Spring is in full bloom, popping with color and hopping with activity. To gear up for Cinco de Mayo next week, here are five things happening in nature that you can view and celebrate.
Our state flower, the hawthorn, is blooming in open areas. These showy white flowers have five petals and look like small apple blossoms. Redbuds and dogwoods are also blooming. Take a spring hike and bring your camera for some fresh photo ops.
Wood ducks are hatching high up in trees and nest boxes. Chicks are born covered in down. Within a day, they’ll jump down on their own.
Male catfish are building nests. They’ll fan their eggs with their fins and guard them from predators until they hatch and swim away.
Raccoons are having litters. They den in hollow trees, rocky crevices, or woodchuck burrows. Raccoons are excellent climbers and swimmers.
And last but not least, goldfinches are feeding on dandelion seeds. Watch for these bright yellow birds with black foreheads and wings near feeders and native plants like thistle and milkweed.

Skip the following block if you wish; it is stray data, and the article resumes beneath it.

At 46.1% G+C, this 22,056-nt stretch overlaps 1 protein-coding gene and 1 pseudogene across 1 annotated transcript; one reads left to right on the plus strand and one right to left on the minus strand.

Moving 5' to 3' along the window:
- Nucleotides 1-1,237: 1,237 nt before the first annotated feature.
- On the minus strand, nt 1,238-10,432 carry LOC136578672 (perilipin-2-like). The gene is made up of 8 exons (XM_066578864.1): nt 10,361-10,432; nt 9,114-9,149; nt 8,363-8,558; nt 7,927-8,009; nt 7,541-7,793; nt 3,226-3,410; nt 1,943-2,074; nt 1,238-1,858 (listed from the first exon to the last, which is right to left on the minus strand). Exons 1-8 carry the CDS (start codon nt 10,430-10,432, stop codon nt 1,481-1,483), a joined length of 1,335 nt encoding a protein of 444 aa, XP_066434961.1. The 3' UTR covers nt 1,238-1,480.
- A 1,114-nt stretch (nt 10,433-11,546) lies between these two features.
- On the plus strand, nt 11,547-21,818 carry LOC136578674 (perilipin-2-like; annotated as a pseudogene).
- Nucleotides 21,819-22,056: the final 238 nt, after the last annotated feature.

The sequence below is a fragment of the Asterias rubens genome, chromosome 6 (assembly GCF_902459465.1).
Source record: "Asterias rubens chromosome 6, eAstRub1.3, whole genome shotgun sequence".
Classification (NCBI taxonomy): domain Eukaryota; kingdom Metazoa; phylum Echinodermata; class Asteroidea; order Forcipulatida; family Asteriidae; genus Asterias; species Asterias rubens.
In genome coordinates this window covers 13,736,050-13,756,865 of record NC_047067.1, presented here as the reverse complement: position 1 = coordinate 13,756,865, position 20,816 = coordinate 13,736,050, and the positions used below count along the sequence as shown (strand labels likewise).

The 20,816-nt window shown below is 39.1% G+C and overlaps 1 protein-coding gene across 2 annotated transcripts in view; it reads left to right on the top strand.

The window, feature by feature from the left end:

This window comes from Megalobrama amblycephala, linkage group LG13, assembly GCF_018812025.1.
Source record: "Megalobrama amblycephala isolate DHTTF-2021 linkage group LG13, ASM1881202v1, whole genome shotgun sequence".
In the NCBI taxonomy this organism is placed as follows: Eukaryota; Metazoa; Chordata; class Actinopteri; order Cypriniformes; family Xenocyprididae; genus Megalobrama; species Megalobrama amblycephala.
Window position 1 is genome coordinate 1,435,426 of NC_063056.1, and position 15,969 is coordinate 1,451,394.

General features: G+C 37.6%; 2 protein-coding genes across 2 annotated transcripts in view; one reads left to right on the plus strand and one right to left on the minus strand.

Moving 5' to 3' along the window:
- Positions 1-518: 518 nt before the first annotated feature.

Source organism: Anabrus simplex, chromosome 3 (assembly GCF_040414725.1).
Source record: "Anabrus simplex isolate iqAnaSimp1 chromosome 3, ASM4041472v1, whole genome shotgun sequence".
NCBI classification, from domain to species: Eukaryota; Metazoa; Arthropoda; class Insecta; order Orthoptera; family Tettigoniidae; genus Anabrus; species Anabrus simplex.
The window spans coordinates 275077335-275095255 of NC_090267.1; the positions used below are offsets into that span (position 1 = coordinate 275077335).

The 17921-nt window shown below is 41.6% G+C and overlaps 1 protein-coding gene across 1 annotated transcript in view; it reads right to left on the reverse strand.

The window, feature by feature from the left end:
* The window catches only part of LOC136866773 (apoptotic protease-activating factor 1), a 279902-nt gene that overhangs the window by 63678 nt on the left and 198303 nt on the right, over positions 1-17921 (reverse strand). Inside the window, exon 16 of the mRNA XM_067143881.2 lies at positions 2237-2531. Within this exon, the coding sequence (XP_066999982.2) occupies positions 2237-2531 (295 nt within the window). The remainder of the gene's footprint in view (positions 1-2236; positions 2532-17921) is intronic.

Check out our natural events calendar to keep up with natural events happening throughout the year and enjoy some vibrant photos of Missouri nature.
Missouri's State Flower
- Hawthorns are shrubs or small trees, often with two or more trunks; spreading, rounded crowns; and woody spines.
- The hawthorn flowers April through June and fruits September through October.
- The clusters of flowers, often colorful fruits, and manageable size endear hawthorns to landscapers, and many varieties appear in cultivation, including some specially bred for landscape use.
- The flower is common in pastures. Occurs in rocky open woodlands and bluffs, stream borders, thickets, edges of woods, often in rocky places. Some species occur on hillsides, others in bottomlands.
- Hawthorns are valuable ornamental trees, and many cultivars have been derived. In 1923, downy hawthorn (Crataegus mollis) was approved as Missouri’s official state flower.
- Hawthorns have been and are used as a source of medicine. The fruits of some species can be made into jams or tea.
For more on hawthorns, visit MDC’s Field Guide.